Anti-piracy agreement ACTA blocked by MEPs
by Daniel Mason
The Anti-Counterfeiting Trade Agreement has been rejected by the European Parliament in a decisive vote during its plenary session in Strasbourg today, a result that has been described as a "great day for democracy". But ACTA supporters warned that failing to protect intellectual property rights would harm Europe's economy.
The international agreement sought to tackle the piracy of both online digital content and physical goods such as medicines, but will not now be ratified in the European Union after MEPs blocked it by 478 votes to 39. It follows widespread campaigns and protests against ACTA amid claims that it would restrict internet freedom. The parliament received a petition signed by 2.8 million people from around the world urging it kill off the deal.
As many as 165 MEPs abstained from the vote after failing to postpone the decision to wait for a ruling on ACTA's legality from the European Court of Justice. But the majority in favour of rejection was overwhelming and David Martin, author of the parliamentary report that recommended the treaty be blocked, said ACTA was "now dead in the EU". The British MEP, a member of the Socialists and Democrats group, added: "The treaty is too vague and open to misinterpretation. I will always support civil liberties over intellectual property right protection."
It was the first time the parliament had used powers it was given in the Lisbon Treaty to reject an international agreement. President of the parliament Martin Schulz said: "The majority in the parliament is of the opinion that ACTA is too vague, leaving room for abuses and raising concern about its impact on consumers' privacy and civil liberties, on innovation and the free flow of information." He said the debate demonstrated "the existence of European public opinion that transcends national borders".
The leader of the Alliance of Liberals and Democrats, Guy Verhofstadt, said ACTA had "raised numerous concerns in civil society and even those who, like us, are in favour of intellectual property rights were at a loss to find arguments to defend the agreement". Gabi Zimmer, leader of the United European Left/Nordic Green Left group, went further, describing it as a "great day for participatory democracy and the power of campaigning".
And Amelia Andersdotter, spokeswoman on ACTA for the Greens/European Free Alliance, said it was a "just and democratic response to the mass mobilisation by citizens across Europe". She said future discussions on protecting intellectual property rights should recognise that "there can be no sweeping, one size fits all approach" to enforcement as different sectors of the economy face different challenges.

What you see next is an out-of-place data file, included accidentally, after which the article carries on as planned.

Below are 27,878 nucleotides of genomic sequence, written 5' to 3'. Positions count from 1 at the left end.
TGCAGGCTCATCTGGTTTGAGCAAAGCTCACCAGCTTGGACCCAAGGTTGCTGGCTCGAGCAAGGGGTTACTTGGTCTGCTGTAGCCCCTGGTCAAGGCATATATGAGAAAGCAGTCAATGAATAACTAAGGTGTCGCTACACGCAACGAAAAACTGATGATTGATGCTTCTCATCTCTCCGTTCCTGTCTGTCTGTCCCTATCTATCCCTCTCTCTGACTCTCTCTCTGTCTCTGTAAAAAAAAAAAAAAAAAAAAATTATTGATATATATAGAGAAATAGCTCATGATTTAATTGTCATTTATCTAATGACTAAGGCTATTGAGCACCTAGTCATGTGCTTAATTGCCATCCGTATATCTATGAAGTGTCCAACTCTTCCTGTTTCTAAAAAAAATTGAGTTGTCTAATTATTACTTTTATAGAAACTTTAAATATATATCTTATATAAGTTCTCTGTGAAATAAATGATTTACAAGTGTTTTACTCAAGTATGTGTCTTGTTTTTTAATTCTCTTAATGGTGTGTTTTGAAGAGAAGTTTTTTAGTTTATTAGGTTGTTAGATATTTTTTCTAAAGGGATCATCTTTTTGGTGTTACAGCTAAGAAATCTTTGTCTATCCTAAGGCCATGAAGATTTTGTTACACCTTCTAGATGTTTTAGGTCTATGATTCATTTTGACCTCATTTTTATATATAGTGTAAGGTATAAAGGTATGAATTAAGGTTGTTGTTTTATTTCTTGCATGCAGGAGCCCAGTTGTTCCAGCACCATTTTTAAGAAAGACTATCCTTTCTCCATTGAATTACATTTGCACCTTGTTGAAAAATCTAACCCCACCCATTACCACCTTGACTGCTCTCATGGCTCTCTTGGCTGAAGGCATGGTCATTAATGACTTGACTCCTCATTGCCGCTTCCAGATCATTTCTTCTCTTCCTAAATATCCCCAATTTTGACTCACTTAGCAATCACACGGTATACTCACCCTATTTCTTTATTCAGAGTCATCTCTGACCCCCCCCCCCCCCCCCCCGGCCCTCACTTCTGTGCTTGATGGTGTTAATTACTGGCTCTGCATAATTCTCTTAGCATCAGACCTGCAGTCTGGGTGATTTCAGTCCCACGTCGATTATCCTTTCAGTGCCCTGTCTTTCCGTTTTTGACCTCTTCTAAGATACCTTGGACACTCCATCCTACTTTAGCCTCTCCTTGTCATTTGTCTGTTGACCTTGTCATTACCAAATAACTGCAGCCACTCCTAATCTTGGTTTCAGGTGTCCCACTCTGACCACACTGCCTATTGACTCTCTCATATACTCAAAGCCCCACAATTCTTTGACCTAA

Meanwhile Oxfam spokeswoman Le´la Bodeux welcomed the result as a "real turning point" and a "victory for poor people over the interests of big pharmaceutical companies". With much of the focus on ACTA's impact on internet freedom, Oxfam highlighted its potential to limit the legitimate movement of generic medicines by making companies producing affordable drugs subject to criminal prosecutions or having their medicines seized.
But supporters of ACTA said the result would be damaging for intellectual property rights, jobs and the economy. "Europe could have seized the chance to support an important treaty that improved intellectual property standard internationally," said Alan C. Drewsen, executive director of the International Trademark Association. "We expect that ACTA will move ahead without the EU, which is a significant loss for the 27 member states."
Dominick Luquer, secretary general of the International Federation of Actors, added that it was unfortunate that the debate had been "framed in terms of censorship and 'breaking of the internet' rather than about protecting the economic basis for jobs in Europe". A letter in support of ACTA was signed by more than 130 trade federations representing 120 million employees in Europe's innovative, manufacturing and creative sectors.
"Rejecting ACTA flat out, without trying to address concrete concerns, after years of negotiating does nothing to handle the serious threat to European jobs and enterprises that it intended to solve," said Christofer Fjellner MEP, from the European People's Party, which attempted to postpone the vote. "Large scale infringements of intellectual property rights cost Europeans hundreds of thousands of jobs and many millions in lost revenues."
European Commissioner for trade Karel De Gucht said he would still wait for the opinion of the European court, then "consult with our international partners on how to move forward on this issue". Political support for ACTA had already been won in the United States, Australia, Canada, Japan, Morocco, New Zealand, Singapore and South Korea. Today's vote means neither the EU nor its individual member states will take part.